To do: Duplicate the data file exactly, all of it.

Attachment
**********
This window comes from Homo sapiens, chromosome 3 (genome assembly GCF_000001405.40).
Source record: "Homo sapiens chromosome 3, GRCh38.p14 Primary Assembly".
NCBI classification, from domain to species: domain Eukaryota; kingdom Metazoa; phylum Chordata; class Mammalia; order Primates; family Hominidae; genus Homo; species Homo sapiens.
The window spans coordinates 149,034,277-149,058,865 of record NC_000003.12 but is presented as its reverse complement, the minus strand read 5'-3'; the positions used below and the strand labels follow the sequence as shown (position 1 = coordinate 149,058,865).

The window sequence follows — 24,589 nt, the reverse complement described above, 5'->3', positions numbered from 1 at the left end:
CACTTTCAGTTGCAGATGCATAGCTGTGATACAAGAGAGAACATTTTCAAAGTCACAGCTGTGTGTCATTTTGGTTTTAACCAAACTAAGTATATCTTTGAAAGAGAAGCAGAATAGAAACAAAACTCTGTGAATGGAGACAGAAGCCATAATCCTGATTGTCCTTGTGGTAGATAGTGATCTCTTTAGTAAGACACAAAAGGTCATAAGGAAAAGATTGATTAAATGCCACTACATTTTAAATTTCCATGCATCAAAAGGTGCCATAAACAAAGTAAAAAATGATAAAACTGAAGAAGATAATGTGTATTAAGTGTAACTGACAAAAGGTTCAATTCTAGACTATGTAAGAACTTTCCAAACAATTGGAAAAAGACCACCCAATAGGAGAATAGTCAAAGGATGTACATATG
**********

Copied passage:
This window comes from Homo sapiens, chromosome 3 (genome assembly GCF_000001405.40).
Source record: "Homo sapiens chromosome 3, GRCh38.p14 Primary Assembly".
NCBI classification, from domain to species: domain Eukaryota; kingdom Metazoa; phylum Chordata; class Mammalia; order Primates; family Hominidae; genus Homo; species Homo sapiens.
The window spans coordinates 149,034,277-149,058,865 of record NC_000003.12 but is presented as its reverse complement, the minus strand read 5'-3'; the positions used below and the strand labels follow the sequence as shown (position 1 = coordinate 149,058,865).

The window sequence follows — 24,589 nt, the reverse complement described above, 5'->3', positions numbered from 1 at the left end:
CACTTTCAGTTGCAGATGCATAGCTGTGATACAAGAGAGAACATTTTCAAAGTCACAGCTGTGTGTCATTTTGGTTTTAACCAAACTAAGTATATCTTTGAAAGAGAAGCAGAATAGAAACAAAACTCTGTGAATGGAGACAGAAGCCATAATCCTGATTGTCCTTGTGGTAGATAGTGATCTCTTTAGTAAGACACAAAAGGTCATAAGGAAAAGATTGATTAAATGCCACTACATTTTAAATTTCCATGCATCAAAAGGTGCCATAAACAAAGTAAAAAATGATAAAACTGAAGAAGATAATGTGTATTAAGTGTAACTGACAAAAGGTTCAATTCTAGACTATGTAAGAACTTTCCAAACAATTGGAAAAAGACCACCCAATAGGAGAATAGTCAAAGGATGTACATATG